SPP Featured in Investment News

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Excited to see that our conflict free model is gaining some national recognition.  Thought you might enjoy the article below:

At this firm, flat fees are about offering conflict-free advice

At Boston firm Single Point Partners, adviser Seth Corkin says clients don’t have to worry about what’s motivating advisers’ recommendations

By Jeff Benjamin   |  June 9, 2018 – 6:00 am EST

At Single Point Partners in Boston, charging a flat fee is all about offering conflict-free advice.

“We don’t want clients wondering what might be motivating an adviser’s decisions,” said Seth Corkin, an adviser at the firm. “We believe this fee model increases transparency and trust, as clients don’t have to wonder what’s in it for my adviser when they’re making high-stakes decisions such as rolling over a 401(k) or deciding how to fund a new home purchase.”

Under this model, clients lay everything out on the table to determine a net worth on which they will be charged a flat fee that applies to all the services provided.

(More: Why the AUM fee model is so dominant)

The annual fees start at $7,500 for households with up to $2 million in net worth and climb to $75,000 for households worth more than $20 million.

The fees are clearly stated on the advisory firm’s website, but Mr. Corkin admits “there are always nuances and extenuating circumstances.”

For instance, he said, if the value of a client’s primary residence “pushes you into the next tier of fees, we would probably discount that.”

Having worked at firms that charge clients based on assets under management, Mr. Corkin prefers the flat fee based on total net worth as the “least conflicted” pricing model.

“There’s such a conflict in a strict AUM model,” he said. “There’s a constant conflict in the background to get assets into a client’s portfolio, which might mean rolling over a 401(k) plan into an IRA or encouraging a client to sell a concentrated stock portfolio.”

Another advantage that Mr. Corkin sees in avoiding fees based on the size of a client’s investment portfolio is the ability to work with people who don’t yet have large portfolios.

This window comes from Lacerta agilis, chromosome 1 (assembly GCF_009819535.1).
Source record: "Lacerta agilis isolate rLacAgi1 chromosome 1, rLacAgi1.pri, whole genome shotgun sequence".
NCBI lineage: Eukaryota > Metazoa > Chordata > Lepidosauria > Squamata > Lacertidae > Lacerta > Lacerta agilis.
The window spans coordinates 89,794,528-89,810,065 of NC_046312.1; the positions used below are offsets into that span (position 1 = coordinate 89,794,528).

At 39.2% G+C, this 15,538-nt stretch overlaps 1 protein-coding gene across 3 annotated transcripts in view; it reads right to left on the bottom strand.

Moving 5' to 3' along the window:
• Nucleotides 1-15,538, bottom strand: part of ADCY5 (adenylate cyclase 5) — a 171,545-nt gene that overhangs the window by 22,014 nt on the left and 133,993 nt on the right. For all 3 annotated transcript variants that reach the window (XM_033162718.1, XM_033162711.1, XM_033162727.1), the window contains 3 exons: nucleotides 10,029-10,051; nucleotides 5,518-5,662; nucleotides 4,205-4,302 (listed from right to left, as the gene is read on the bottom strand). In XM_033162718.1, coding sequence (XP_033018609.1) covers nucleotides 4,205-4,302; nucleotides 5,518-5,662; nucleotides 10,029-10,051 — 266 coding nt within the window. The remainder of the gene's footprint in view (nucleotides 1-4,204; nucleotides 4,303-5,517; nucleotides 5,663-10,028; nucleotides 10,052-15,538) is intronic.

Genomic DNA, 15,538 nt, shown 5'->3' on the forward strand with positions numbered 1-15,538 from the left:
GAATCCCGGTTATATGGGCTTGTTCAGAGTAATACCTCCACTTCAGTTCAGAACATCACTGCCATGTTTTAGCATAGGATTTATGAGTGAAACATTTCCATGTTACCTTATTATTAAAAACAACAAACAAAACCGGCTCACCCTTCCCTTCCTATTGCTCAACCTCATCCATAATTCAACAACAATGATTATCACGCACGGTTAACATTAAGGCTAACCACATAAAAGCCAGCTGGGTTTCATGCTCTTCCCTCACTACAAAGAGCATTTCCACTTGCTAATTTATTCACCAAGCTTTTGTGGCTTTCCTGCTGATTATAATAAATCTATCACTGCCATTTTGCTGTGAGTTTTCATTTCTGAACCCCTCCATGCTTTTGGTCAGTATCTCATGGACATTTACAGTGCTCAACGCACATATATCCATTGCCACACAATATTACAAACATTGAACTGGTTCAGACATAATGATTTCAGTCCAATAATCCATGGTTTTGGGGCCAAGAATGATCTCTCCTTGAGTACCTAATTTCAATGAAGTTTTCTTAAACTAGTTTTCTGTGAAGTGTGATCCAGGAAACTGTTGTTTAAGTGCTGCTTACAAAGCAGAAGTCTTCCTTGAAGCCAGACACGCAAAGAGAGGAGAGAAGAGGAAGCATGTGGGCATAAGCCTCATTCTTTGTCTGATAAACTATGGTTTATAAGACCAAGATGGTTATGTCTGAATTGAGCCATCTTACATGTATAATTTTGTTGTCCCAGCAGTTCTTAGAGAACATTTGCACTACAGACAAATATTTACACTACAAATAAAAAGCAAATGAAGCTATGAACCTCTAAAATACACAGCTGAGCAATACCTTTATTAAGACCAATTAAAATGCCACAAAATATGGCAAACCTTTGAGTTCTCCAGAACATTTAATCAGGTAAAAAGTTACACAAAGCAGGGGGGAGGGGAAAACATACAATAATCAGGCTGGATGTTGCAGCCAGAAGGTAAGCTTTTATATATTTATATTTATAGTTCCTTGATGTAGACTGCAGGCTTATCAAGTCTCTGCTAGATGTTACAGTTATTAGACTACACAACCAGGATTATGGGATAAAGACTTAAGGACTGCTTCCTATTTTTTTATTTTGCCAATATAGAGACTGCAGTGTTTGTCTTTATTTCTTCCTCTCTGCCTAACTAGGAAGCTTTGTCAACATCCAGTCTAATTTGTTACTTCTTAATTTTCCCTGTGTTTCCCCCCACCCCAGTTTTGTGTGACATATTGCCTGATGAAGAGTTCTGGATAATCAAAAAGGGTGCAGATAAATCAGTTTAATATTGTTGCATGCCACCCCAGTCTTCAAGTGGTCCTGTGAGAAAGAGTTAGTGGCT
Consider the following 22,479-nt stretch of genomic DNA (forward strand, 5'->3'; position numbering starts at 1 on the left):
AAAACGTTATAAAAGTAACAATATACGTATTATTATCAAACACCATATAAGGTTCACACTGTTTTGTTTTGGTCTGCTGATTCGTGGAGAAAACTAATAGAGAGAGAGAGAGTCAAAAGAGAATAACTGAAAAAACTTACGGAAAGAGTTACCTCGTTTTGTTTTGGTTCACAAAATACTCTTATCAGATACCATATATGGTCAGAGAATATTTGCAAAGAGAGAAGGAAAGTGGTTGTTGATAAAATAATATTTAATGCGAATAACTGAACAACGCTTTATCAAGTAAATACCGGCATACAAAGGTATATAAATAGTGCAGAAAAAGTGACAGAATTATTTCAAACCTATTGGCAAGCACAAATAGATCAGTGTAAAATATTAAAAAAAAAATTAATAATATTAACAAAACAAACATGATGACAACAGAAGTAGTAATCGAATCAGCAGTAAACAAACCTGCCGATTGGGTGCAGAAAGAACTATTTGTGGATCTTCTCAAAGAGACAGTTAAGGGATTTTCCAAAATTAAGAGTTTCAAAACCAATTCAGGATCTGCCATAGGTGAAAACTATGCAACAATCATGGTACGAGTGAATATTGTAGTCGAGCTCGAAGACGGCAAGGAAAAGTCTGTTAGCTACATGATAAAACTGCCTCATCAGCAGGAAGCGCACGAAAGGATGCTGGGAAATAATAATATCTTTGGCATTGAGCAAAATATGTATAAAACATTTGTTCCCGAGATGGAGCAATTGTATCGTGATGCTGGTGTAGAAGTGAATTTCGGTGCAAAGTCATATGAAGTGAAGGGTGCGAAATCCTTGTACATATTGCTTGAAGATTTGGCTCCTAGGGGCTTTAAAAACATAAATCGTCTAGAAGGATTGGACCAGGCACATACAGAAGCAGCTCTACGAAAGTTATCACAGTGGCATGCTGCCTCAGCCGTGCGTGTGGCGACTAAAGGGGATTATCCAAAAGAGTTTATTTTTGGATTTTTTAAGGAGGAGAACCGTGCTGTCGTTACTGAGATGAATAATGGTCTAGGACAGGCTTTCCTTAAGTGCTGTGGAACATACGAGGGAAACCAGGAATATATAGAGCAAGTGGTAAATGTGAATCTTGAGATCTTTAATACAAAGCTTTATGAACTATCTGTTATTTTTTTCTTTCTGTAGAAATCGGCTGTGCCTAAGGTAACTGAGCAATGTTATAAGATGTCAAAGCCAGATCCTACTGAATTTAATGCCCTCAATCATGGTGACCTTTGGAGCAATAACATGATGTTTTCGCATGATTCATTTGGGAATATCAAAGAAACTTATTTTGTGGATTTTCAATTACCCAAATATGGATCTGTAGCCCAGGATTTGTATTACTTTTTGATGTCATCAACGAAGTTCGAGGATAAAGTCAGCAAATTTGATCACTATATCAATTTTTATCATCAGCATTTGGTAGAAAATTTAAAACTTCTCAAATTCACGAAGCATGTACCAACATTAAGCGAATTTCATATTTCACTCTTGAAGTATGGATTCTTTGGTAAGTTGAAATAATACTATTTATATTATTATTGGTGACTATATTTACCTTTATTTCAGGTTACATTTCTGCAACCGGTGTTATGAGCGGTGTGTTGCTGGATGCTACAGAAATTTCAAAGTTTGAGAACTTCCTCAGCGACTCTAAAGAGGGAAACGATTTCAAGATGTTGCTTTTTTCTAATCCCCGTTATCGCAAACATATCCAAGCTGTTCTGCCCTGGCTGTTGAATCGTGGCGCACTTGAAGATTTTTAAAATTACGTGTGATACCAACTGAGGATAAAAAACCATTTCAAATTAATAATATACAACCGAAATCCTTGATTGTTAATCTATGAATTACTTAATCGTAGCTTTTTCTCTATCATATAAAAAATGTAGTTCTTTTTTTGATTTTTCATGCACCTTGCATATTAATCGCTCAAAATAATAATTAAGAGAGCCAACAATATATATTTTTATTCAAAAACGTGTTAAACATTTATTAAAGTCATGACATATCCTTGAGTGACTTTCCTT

“We have one client who is a young partner at a law firm, who makes $1 million a year but has lots of student loan debt,” Mr. Corkin said. “Our fees for him are not predicated on an asset base.”

 

By | 2018-06-12T20:54:06+00:00 June 12th, 2018|Categories: Personal CFO, Single Point of View|Tags: |0 Comments

About the Author:

Shaun Erickson
My clients utilize me as a partner to help them feel confident in the decisions they make in life. An ideal client for me is someone who is looking for advice beyond the allocation and management of their liquid investment portfolio. As a finance major at Bentley College I began to build skills that allow me to help my clients understand the financial impact of their decisions. For 11 years at Baystate Financial, starting in 2001, I developed an understanding of the practice of financial planning. In 2012, I was driven to found Single Point to build a firm that was focused on the agenda of my clients. The name of our company was born from the idea of being a "single point of contact" for our clients. I recognize that I do not have all of the answers, therefore, we have built our business around a great network of experts and resources for our clients. We place an important focus on researching, vetting, and collaborating with various professionals and services for our clients. When I don't have the answer, I pride myself on knowing the right questions to ask, and who to ask them of. As an active member of Financial Planning Associations of MA, I am involved with their pro-bono programs with Dana Farber Cancer Institute and The Midas Collaborative. My clients are spread across the country, but I live in Boston with my wife Alicia and our three children.

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